Americans ship about $700 billion annually to foreign oil traffickers, and Democrats respond by shutting down America's own energy supplies. Now at the mercy of foreign governments smart enough to produce their own energy, we are selling away our nation's place in the world and funding the rise of our most aggressive competitors and even our enemies.
A few oil shale refineries would send the OPEC mafia scrambling to reduce prices.
does the oil have to be extracted or can the rock also be burned like coal?
When are some prominent Republicans going to stand up and say WHY the Democrats are blocking oil production? It is not enough just to say they are.
Oh, I forgot, Republicans don’t have the stones to publicly call Democrats socialists. They might be called mean spirited.....instead of just stoopid.
Not that means they are open to agenda driven propaganda but, in fact, they are.
Science is not all that good a reference unless you have some other article of comparable nature available in a different peer reviewed journal.
End of story.
To use it for transportation fuel, we need to extract the liquid petroleum.
Just what Alaska has faced for decades.
what about electric power plants?
One of many great ideas.
Last week at a local political event one speaker asked the audience: How many nuclear power plants had been built in America over the last 30 years? Many answered 0, 1, 2, etc. He stated over two hundred and then talked about how our navel fleet has been built around nuke power and that should tell us it is safe and reliable and that we need to move forward with nuclear generation facilities. I agree
For comparision, but note this is several years old. Petroleum has risen even more compared to the others.
The oil is cooked out of the rock with heat. In one method above ground, in the other below ground, in the first there is a lot of rock to dispose of, while in the second this is, of course, not a issue. So no the rock is not like coal.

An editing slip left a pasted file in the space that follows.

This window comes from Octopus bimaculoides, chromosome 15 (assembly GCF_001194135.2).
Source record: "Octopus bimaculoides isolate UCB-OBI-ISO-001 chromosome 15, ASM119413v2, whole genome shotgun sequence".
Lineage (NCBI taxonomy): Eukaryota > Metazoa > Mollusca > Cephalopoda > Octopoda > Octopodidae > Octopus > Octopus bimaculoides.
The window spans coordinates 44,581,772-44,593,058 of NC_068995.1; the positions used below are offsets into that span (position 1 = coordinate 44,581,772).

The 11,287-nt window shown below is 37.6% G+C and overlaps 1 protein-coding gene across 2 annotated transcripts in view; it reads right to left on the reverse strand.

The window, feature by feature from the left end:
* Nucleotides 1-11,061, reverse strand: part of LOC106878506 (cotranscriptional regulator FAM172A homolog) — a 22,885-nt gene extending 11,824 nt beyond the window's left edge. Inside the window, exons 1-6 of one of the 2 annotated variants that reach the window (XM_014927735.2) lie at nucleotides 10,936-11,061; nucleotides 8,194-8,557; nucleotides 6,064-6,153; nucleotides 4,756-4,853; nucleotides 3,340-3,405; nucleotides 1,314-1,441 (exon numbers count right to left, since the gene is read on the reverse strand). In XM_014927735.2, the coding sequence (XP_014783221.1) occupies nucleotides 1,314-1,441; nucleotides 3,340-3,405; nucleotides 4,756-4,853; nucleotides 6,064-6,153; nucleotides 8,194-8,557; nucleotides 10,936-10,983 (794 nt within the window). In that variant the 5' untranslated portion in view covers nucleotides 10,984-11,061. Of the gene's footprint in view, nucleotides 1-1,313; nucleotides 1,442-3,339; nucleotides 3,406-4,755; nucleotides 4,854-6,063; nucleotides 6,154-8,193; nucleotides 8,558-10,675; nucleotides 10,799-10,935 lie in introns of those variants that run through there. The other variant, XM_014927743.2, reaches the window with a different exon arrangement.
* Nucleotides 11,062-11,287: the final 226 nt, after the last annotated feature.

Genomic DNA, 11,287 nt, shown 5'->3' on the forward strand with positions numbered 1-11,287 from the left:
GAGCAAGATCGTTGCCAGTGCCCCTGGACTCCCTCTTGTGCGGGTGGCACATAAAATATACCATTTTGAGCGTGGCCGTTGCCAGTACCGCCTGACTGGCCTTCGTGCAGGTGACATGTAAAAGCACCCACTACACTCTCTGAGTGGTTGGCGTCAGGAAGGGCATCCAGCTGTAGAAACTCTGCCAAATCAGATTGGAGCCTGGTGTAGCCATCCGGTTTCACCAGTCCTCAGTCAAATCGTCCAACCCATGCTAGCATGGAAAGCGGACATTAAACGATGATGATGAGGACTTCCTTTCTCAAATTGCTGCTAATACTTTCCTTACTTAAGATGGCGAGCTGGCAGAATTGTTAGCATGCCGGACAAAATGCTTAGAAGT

this is from wikipedia (so it may be true)
Oil shale is a fine-grained sedimentary rock, containing significant amounts of kerogen (a solid mixture of organic chemical compounds), from which liquid hydrocarbons can be manufactured. The name oil shale is something of a misnomer as the rock is not necessarily a shale and the hydrocarbon in it is not truly oil. Deposits of oil shale are located around the world, including major deposits in the United States. Global deposits are estimated as equivalent to 2.93.3 trillion (2.93.3 x 1012) barrels of recoverable oil.
The kerogen in oil shale can be converted to synthetic crude oil through the chemical process of pyrolysis. When heated to a sufficiently high temperature a vapor is driven off which can be distilled (retorted) to yield a petroleum-like shale oila form of non-conventional oiland combustible shale gas (shale gas can also refer to gas occurring naturally in shales). Oil shale can also be burnt directly as a low-grade fuel for power generation and heating purposes, and be used as a raw material in the chemical and construction materials industries.
it also says 90% of elctricity in Estonia is produced by burning oil shale
We really need to get over this silly carbon footprint thing. Let's call it the "Plant Food Quotient".
Nuclear for electricity as the exclusive energy source for electricity . That fees up oil shale, coal to oil , natural gas etc for cars.
Coal for coal to oil liquefaction.
Oil Shale only for petroleum.
Natural gas for cars.